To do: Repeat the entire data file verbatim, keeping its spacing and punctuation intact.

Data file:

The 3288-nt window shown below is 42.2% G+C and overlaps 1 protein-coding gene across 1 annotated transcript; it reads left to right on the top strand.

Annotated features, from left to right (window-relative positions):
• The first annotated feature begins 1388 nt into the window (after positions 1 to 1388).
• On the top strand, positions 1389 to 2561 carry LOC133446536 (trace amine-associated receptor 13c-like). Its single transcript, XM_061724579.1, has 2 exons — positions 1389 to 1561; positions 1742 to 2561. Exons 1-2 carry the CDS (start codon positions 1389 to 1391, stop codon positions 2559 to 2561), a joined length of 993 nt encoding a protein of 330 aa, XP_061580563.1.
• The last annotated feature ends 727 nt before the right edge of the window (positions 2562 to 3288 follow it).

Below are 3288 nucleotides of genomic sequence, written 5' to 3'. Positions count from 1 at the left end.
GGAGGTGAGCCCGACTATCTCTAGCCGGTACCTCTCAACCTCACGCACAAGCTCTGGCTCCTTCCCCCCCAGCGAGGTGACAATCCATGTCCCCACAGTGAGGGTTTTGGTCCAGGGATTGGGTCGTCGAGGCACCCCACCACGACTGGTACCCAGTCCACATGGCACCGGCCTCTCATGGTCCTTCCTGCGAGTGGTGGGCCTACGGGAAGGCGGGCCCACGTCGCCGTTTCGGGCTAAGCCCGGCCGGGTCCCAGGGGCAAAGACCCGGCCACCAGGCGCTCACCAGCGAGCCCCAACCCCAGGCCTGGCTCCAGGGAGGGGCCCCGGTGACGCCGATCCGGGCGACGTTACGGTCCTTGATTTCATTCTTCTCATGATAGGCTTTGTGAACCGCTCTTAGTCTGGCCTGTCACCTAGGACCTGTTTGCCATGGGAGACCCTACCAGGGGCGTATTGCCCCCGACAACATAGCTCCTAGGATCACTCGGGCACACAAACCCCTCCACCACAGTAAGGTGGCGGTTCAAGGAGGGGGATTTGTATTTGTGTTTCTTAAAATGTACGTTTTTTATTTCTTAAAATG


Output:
The 3288-nt window shown below is 42.2% G+C and overlaps 1 protein-coding gene across 1 annotated transcript; it reads left to right on the top strand.

Annotated features, from left to right (window-relative positions):
• The first annotated feature begins 1388 nt into the window (after positions 1 to 1388).
• On the top strand, positions 1389 to 2561 carry LOC133446536 (trace amine-associated receptor 13c-like). Its single transcript, XM_061724579.1, has 2 exons — positions 1389 to 1561; positions 1742 to 2561. Exons 1-2 carry the CDS (start codon positions 1389 to 1391, stop codon positions 2559 to 2561), a joined length of 993 nt encoding a protein of 330 aa, XP_061580563.1.
• The last annotated feature ends 727 nt before the right edge of the window (positions 2562 to 3288 follow it).

Below are 3288 nucleotides of genomic sequence, written 5' to 3'. Positions count from 1 at the left end.
GGAGGTGAGCCCGACTATCTCTAGCCGGTACCTCTCAACCTCACGCACAAGCTCTGGCTCCTTCCCCCCCAGCGAGGTGACAATCCATGTCCCCACAGTGAGGGTTTTGGTCCAGGGATTGGGTCGTCGAGGCACCCCACCACGACTGGTACCCAGTCCACATGGCACCGGCCTCTCATGGTCCTTCCTGCGAGTGGTGGGCCTACGGGAAGGCGGGCCCACGTCGCCGTTTCGGGCTAAGCCCGGCCGGGTCCCAGGGGCAAAGACCCGGCCACCAGGCGCTCACCAGCGAGCCCCAACCCCAGGCCTGGCTCCAGGGAGGGGCCCCGGTGACGCCGATCCGGGCGACGTTACGGTCCTTGATTTCATTCTTCTCATGATAGGCTTTGTGAACCGCTCTTAGTCTGGCCTGTCACCTAGGACCTGTTTGCCATGGGAGACCCTACCAGGGGCGTATTGCCCCCGACAACATAGCTCCTAGGATCACTCGGGCACACAAACCCCTCCACCACAGTAAGGTGGCGGTTCAAGGAGGGGGATTTGTATTTGTGTTTCTTAAAATGTACGTTTTTTATTTCTTAAAATG